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POTS in a Box - A POTS Replacement

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    POTS in a Box – A POTS Line Replacement

    POTS in a Box – A POTS Line Replacement

    Recent changes to US regulations mean that carriers are gradually sunsetting copper lines. This has brought rise to a solution called POTS in a box.

    The following is an overview of the upcoming changes, what you can expect to see if you are still using traditional POTS lines, and your options for a POTS line replacement.

    If you have questions or are interested in exploring POTS line replacements further, contact Brightlio today.  We would love to assist.

    A Brief History of Plain Old Telephone Service (POTS)

    If you’ve been in the technology space for a couple of decades or more (like I have), you remember fondly (or not so fondly) the dominance of Plain Old Telephone Service (POTS).

    The public switched telephone network (PSTN), a vast network of physical copper wires that once connected every telephone on earth, has been around since Alexander Graham Bell in the 1880s.  While the network has evolved and been upgraded over the decades, the basic principles remain. A copper cable, or “line,” connected telephone users to the telephone network.  That line connected back to a carrier’s network.  The customer paid a phone bill for service; in return, the carrier maintained the line.

    As vast copper networks were costly to install and maintain, they provided monopoly power to the incumbent local exchange carrier (also called the incumbent LEC or ILEC) that owned the copper.  The federal government forced ILECs to give access to their POTS network to competitive local exchange carriers (CLECs) at discounted rates to benefit American consumers through increased competition.  This was passed into law in the Telecommunications Act of 1996.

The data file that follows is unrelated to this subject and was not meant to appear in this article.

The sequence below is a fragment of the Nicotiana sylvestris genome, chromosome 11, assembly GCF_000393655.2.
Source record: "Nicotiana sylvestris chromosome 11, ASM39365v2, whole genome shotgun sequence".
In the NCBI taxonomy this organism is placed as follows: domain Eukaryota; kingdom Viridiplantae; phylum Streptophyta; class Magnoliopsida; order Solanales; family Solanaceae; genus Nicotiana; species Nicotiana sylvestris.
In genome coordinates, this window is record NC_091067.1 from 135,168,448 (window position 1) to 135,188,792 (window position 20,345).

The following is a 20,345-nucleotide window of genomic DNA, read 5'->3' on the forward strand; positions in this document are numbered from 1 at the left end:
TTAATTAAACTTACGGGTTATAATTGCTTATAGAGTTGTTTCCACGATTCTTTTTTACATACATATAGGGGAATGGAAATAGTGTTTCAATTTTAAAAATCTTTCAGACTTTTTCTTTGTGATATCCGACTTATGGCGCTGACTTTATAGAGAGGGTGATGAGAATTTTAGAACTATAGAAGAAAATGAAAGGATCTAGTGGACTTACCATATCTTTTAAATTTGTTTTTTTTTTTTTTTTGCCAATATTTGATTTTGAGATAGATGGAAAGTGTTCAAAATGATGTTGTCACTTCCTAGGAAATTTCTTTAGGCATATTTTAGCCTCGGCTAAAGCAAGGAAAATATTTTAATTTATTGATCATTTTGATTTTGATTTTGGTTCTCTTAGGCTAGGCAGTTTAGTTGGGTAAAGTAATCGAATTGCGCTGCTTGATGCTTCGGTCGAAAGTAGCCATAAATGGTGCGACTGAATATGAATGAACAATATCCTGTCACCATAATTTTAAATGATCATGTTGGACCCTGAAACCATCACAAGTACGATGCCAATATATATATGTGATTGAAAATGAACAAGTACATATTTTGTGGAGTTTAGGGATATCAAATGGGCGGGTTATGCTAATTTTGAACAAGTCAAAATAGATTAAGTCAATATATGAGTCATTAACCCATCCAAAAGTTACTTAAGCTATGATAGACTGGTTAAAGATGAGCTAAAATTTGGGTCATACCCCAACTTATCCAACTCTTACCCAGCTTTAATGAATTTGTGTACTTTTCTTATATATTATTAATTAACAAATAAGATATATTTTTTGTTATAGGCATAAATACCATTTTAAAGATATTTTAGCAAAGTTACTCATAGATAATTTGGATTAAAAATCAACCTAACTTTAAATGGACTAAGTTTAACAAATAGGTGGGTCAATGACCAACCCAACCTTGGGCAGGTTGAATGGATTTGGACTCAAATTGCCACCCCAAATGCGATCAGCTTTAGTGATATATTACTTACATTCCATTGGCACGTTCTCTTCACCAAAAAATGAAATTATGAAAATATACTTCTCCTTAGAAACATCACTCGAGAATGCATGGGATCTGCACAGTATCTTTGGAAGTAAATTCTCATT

Times, they are a-changin’.  Copper is no longer the only transport medium for phone and internet service.  Next generation networks are built on alternative service options like fiber, fixed wireless, and cable.

    Additionally, many consumers have cut the cord, no longer relying on copper connections.  Rather than increasing competition, legacy regulation obligations now place an enormous financial burden on the ILECs to maintain aging copper networks that are rapidly becoming obsolete.

    In August 2019, the Federal Communications Commission (FCC) declared they were removing the requirement for ILECs to maintain copper infrastructure.  This went into effect on August 22nd, 2022.

    Are POTS lines going away?

    No.  POTS lines are not going away anytime soon. A full phase out may take decades. Many urban areas with access to faster and cheaper connectivity options have already seen their services transition from traditional POTS. More rural areas should expect a slower transition from copper loops.

    There is some confusion that the FCC’s mandate eliminated POTS lines as of August 22nd, 2022.  This is not the case.  The FCC only allowed carriers to stop copper line service when they choose.

    And ILECs can’t turn off service that quickly.  Millions of customers still use copper lines, and there are many communities where copper is the only connectivity medium. 

    So, while this does not mean the immediate end of POTS lines, it does mean that carriers are phasing out copper services as quickly as they can where they can.  For instance, AT&T announced they will decommission 50% of their POTS network by 2025.  Verizon, Lumen, and other providers are also sunsetting services in specific geographies.  They are moving customers to broadband services like AT&T fiber and Verizon FIOS as a POTS replacement.

    What if I don’t want to move?

    If you don’t want to move off existing POTS phone lines, be prepared for some sticker shock.  Prices for POTS services are getting way more expensive.  In some cases, prices are increasing by 100% or more.  We’ve seen prices of $1,500 per POTS line or more.

    So what’s the problem?  I can move my POTS services over to fiber, right?